Jul 23, 2009 at 18:18
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    If your guest OSes are non-Windows, it's complete free. If you use Windows, then you need to license the guest operating systems. Or, if you license Windows Standard, you get to install it as the host and guest with the single license, or Enterprise edition allows 4 guests, and DataCenter edition allows unlimited guests. Not everyone realizes it, but the same licensing applies to VMWare and XenServer too. For example, 1 license of Enterprise allows up to 4 guests on the same host. Sep 7, 2009 at 0:07

I don't have much experience with Hyper-V, but from what I have seen and heard, it's the classical MS market-entry: it's just good enough, but don't expect anything fancy (like proper live migration, without any strings attached). My personal opinion: if you value you machines' uptime, don't do this. The technology just isn't mature enough yet.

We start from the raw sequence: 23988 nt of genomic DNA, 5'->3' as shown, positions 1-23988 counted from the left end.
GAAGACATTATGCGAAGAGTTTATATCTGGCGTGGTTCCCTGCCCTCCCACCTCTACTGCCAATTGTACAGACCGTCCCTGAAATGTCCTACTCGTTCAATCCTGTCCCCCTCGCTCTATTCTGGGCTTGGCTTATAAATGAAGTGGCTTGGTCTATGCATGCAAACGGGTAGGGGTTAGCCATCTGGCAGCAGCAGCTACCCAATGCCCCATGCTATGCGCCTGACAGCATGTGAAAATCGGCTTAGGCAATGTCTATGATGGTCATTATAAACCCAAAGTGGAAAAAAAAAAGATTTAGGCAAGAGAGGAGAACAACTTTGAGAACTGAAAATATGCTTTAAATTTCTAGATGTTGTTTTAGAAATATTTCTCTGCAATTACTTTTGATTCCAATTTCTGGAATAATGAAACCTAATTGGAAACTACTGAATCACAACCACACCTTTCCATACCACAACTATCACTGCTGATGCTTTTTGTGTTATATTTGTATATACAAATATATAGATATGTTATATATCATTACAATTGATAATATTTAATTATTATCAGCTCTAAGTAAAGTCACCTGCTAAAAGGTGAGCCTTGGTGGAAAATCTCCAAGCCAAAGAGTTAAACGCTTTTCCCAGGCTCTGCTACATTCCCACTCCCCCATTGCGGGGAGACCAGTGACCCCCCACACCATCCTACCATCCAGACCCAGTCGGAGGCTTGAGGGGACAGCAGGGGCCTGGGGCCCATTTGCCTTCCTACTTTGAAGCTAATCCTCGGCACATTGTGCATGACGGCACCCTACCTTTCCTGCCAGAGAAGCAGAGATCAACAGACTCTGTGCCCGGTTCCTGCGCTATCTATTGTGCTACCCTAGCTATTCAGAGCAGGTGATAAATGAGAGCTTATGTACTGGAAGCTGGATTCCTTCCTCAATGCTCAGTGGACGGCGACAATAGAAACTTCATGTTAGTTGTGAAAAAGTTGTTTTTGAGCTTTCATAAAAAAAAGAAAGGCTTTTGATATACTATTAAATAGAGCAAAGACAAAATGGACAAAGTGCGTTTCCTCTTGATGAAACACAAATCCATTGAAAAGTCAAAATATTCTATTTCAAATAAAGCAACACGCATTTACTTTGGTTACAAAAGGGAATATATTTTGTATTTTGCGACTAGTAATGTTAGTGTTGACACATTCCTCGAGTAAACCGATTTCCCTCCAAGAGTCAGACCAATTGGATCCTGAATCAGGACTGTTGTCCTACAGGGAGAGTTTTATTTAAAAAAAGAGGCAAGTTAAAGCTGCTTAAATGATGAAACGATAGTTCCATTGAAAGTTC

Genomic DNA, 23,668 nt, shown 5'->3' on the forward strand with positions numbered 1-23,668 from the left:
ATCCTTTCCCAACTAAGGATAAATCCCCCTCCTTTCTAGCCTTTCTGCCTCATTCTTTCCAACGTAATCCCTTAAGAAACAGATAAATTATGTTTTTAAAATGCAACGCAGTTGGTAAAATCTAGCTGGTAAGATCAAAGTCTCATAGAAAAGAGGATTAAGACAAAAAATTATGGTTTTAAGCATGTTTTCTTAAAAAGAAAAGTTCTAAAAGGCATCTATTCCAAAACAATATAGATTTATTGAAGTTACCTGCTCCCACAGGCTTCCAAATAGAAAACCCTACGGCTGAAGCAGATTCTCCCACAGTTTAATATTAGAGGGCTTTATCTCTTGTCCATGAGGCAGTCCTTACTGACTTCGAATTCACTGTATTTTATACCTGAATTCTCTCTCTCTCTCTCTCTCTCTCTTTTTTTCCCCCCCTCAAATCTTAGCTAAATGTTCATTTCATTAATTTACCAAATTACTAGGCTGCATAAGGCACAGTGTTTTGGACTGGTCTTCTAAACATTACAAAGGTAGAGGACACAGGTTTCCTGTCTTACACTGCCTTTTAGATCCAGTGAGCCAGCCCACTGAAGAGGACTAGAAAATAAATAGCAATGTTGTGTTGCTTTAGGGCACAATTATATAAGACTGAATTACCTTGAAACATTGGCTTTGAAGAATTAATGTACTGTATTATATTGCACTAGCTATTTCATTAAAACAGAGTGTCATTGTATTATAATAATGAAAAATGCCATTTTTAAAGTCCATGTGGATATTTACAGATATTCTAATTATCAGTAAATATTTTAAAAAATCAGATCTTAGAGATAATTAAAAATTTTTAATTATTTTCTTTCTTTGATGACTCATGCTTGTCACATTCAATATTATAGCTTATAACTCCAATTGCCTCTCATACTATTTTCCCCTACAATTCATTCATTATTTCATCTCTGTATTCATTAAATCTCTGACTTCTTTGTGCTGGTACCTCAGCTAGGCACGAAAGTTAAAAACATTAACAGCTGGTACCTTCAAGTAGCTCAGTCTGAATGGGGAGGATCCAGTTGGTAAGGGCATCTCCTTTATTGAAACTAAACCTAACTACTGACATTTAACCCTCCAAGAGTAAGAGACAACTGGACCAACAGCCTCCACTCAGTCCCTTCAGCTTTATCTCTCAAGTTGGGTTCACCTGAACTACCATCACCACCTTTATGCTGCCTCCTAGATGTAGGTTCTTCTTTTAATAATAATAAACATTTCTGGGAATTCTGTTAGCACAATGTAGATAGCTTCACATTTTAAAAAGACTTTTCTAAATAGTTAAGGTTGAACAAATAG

VMware is market leader for a reason. It's easy to manage, even if you do not have much virtualization experience. It's stable, fast, mature, scalable and expensive. Probably the best product you can get.

Xen is built into a lot of free Linux distributions, but in such a setup, it is a little more complicated than VMware to manage. A little, not much, especially if your shop is not too big. All major distros have Xen and / or KVM these days: CentOS, Debian, Ubuntu, Fedora. If you want paid support, RHEL and SLES provide it. Xen has a huge userbase, just like VMware and yes, you can get it for free, though your evident lack of experience urges me to suggest you buy proper support for it. I would recon Xen's price / quality ratio is a little better than VMware's.

  • Hyper-V R2 (part of Server 2008 R2) has just gone RTM will a lot of enhancements, including live migration.
    – Richard
    Jul 23, 2009 at 14:52
  • So purchasing 2 licenses of Server 2008 will allow live migration of VM's between two machines? Is there a catch? Jul 23, 2009 at 15:55
  • You need to purchase either Enterprise of Datacenter Edition of 2008 R2 to support it - the basic requirement is that you set up a failover cluster first. This will require shared storage too.
    – Helvick
    Jul 23, 2009 at 17:50